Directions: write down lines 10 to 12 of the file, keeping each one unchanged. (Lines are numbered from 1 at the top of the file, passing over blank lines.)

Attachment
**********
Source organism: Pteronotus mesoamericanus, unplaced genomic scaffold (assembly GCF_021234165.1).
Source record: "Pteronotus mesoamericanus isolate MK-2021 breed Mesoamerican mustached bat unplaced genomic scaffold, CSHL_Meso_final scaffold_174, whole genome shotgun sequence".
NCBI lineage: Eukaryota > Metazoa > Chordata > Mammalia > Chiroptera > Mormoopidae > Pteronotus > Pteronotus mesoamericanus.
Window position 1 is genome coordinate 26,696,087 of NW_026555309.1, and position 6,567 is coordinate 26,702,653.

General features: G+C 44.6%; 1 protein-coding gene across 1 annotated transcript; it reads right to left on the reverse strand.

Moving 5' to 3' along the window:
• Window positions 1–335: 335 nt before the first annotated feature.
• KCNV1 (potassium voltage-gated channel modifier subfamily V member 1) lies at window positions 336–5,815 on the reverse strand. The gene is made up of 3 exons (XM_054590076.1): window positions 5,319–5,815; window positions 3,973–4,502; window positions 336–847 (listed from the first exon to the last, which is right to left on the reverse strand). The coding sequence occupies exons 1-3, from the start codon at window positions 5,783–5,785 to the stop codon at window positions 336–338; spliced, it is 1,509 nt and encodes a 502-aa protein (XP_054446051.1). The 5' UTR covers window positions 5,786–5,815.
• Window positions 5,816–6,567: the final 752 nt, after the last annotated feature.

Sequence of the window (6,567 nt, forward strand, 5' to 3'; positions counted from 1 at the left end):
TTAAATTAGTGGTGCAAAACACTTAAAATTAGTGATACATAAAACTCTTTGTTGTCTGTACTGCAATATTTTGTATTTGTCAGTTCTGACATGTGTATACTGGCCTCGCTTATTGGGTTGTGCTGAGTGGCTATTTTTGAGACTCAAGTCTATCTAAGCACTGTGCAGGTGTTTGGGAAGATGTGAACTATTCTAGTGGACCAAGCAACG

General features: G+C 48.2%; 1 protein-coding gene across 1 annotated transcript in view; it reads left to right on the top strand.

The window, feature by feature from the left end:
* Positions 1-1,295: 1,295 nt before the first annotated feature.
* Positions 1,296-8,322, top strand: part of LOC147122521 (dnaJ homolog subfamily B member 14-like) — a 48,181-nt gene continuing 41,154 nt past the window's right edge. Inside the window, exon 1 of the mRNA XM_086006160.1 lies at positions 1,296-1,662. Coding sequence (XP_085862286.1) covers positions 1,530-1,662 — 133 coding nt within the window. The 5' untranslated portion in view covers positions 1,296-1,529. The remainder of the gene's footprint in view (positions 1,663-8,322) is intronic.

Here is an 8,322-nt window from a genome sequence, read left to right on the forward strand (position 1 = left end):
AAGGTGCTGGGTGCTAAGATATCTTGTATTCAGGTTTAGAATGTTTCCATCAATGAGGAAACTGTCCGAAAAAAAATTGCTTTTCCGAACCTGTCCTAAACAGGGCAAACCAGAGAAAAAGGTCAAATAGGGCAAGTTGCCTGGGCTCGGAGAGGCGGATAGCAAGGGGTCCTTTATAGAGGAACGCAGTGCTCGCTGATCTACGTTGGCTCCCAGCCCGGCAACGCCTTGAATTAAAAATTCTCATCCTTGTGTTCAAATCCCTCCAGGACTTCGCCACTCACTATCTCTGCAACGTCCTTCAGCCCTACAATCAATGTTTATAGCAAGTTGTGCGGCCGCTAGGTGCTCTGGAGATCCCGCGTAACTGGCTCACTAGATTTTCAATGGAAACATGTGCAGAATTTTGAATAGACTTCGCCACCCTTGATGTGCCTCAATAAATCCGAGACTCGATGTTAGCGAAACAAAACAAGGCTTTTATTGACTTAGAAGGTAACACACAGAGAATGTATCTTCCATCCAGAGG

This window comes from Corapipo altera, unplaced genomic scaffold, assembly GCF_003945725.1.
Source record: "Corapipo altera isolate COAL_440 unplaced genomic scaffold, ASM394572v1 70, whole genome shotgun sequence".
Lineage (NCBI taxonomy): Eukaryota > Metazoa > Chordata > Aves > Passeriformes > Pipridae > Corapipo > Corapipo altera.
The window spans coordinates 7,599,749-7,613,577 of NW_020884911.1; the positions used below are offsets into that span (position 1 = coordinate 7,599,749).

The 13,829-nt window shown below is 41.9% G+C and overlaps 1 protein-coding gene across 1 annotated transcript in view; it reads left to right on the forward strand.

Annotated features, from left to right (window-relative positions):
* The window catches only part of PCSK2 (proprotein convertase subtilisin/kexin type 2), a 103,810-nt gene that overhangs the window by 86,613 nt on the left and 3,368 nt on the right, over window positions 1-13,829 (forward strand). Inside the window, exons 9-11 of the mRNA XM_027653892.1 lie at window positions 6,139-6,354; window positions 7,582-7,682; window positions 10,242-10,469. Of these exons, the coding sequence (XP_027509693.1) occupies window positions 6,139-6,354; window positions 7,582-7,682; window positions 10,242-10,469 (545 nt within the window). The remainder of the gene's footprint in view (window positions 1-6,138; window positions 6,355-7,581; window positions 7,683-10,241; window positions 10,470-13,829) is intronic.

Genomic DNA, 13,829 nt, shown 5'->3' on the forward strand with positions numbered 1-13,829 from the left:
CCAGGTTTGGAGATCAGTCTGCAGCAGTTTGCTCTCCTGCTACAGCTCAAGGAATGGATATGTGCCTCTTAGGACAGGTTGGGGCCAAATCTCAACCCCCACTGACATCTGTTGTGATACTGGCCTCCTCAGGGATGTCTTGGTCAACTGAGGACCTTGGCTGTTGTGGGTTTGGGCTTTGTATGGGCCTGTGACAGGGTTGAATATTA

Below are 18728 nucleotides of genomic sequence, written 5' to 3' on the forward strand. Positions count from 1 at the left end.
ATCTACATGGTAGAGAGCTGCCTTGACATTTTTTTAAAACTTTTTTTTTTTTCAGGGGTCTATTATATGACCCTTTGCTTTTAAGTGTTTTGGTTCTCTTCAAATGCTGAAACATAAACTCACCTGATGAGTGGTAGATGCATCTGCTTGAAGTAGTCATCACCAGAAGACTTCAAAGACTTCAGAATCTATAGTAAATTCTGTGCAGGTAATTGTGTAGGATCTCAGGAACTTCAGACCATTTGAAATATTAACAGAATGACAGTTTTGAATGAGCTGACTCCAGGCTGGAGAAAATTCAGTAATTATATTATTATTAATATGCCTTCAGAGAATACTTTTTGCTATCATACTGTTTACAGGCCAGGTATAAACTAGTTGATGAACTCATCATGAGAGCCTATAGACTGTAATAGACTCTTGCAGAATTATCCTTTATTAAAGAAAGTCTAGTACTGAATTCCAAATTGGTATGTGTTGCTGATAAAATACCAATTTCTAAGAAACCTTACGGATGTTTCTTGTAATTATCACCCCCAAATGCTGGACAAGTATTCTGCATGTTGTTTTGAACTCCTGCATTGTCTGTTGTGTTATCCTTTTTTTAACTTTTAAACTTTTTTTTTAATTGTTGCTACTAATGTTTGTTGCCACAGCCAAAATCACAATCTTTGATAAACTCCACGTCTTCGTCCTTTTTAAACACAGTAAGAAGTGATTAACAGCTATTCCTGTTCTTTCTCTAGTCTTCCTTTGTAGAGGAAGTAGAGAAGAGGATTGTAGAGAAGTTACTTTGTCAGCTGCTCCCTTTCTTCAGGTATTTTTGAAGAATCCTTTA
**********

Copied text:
Sequence of the window (6,567 nt, forward strand, 5' to 3'; positions counted from 1 at the left end):
TTAAATTAGTGGTGCAAAACACTTAAAATTAGTGATACATAAAACTCTTTGTTGTCTGTACTGCAATATTTTGTATTTGTCAGTTCTGACATGTGTATACTGGCCTCGCTTATTGGGTTGTGCTGAGTGGCTATTTTTGAGACTCAAGTCTATCTAAGCACTGTGCAGGTGTTTGGGAAGATGTGAACTATTCTAGTGGACCAAGCAACG

General features: G+C 48.2%; 1 protein-coding gene across 1 annotated transcript in view; it reads left to right on the top strand.